1. The Yomut beautiful style and coloring of pile weaving, which is represented by its mature 9 gols pattern (gull, gul or gol means flower in Persian but to the Turkmen weaver, the term gol applied to the tribal ornaments placed in the field of the rug). The type of gol with the same pattern and emphasized white outlines is described by V.G. Moshkova as a classic Yomut Juwal gul AKA as Chuval gol. (See Note 2 below).
The Yomut Chuval gol as depicted by Valentina G. Moshkova in her book Carpets of the People of Central Asia.
The Yomut Chuval gol in vivo.
2. The border of Chuval is a typical Yomut border - Jagged Zig-Zag border with "ram's horns" as demonstrated in the Yomud carpet (Jamut-Djafarbai) of the nineteenth century depicted in pages 114-115 of The Colour Treasury of ORIENTAL RUGS by Stefan A. Milhofer. (See Note 4 below)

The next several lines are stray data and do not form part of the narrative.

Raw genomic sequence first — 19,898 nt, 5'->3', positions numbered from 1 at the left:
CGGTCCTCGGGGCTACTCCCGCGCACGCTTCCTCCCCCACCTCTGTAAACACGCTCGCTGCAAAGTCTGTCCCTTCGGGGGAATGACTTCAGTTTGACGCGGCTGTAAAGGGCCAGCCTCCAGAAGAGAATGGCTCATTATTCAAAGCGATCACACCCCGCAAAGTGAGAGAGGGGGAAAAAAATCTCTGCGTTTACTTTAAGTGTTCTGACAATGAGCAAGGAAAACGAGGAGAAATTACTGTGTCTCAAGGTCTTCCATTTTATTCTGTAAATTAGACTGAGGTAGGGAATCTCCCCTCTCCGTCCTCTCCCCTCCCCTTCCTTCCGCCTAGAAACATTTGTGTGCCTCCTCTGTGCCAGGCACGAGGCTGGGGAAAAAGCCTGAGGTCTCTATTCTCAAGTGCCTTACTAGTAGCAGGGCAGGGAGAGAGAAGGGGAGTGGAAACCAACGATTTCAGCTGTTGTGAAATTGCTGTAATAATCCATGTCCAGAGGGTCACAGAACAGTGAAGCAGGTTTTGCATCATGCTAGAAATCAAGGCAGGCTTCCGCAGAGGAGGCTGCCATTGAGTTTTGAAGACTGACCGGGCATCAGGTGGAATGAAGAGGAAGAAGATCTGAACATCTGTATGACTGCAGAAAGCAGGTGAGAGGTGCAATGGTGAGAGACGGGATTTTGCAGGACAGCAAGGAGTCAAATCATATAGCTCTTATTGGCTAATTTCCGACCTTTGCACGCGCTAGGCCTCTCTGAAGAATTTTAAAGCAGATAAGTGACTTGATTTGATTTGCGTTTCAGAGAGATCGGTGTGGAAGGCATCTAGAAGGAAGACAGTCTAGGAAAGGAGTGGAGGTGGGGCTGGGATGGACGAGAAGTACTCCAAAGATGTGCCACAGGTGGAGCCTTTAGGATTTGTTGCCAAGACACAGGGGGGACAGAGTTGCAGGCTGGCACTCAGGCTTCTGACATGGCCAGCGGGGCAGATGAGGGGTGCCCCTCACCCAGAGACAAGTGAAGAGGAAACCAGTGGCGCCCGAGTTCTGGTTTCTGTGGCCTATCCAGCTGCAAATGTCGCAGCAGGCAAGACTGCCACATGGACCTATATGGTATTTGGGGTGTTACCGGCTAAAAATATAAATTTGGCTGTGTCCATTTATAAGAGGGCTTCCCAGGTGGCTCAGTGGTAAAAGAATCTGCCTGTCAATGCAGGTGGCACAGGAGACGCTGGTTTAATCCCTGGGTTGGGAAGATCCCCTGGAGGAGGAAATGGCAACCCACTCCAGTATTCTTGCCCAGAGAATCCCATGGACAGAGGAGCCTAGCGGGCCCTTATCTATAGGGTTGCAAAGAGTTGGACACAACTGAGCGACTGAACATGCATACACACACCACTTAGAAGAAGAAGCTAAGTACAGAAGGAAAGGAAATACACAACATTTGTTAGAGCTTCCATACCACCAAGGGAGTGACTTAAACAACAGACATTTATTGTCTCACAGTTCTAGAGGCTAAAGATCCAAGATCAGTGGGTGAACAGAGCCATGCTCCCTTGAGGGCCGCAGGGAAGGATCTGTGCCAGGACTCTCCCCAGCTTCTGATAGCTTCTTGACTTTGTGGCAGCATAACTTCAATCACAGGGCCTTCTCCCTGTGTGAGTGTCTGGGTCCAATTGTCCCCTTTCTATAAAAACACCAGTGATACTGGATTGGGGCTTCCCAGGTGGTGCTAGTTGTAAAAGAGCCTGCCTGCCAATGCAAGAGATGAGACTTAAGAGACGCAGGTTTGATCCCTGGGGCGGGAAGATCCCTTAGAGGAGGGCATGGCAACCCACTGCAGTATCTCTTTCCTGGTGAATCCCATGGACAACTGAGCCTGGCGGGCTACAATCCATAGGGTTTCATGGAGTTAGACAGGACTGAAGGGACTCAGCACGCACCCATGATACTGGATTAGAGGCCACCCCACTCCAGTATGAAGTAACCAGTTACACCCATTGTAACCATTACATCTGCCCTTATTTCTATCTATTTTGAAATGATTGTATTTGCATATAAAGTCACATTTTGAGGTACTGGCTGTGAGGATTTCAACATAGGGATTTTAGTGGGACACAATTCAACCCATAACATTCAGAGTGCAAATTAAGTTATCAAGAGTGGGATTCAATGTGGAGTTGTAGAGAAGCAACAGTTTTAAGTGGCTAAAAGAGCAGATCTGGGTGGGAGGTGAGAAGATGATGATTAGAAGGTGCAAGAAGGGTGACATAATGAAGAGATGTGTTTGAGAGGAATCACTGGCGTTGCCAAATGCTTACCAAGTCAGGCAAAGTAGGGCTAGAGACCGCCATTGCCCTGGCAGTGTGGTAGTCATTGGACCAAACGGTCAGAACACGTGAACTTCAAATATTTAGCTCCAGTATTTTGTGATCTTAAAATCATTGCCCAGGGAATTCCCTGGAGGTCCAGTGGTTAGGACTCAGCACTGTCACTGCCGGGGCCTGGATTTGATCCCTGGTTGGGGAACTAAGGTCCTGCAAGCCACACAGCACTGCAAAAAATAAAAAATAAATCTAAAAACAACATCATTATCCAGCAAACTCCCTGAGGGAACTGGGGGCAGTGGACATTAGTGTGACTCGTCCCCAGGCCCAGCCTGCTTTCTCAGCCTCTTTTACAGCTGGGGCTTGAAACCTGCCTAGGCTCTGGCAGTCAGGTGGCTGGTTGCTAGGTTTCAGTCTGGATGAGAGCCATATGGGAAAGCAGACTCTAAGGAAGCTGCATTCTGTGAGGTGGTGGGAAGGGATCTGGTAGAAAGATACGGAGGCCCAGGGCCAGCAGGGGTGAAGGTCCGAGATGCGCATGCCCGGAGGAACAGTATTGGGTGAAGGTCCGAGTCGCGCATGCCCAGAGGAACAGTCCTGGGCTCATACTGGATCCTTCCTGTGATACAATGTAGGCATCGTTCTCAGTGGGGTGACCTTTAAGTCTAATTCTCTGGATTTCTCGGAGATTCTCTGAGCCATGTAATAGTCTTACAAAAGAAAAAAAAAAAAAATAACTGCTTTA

The Yomut Chuval Jagged Zig-Zag border with "ram's horns".
3. The Arabachi - Ersari style, which is demonstrated by the unique stylized tree shrub-like (or cruciform) motif in the lower side of the rug in the additional wide border AKA the skirt part of the bag or the elem.
The unique stylized tree (or cruciform) pattern in the skirt part of the Yomud Chuval.
The unique stylized tree pattern is described by E. Gans-Ruedin in his legendary reference book Antique Oriental Carpets from the Seventeenth to the Early Twentieth Century as "a row of cruciform motifs - each cross rises from a plinth decorated with ram's horns, and the crosses themselves are crowned by smaller ram's horns". Note that the ram's horns motif appears also inside the four trapezium shapes which construct the center of the gol of this beautiful Juval.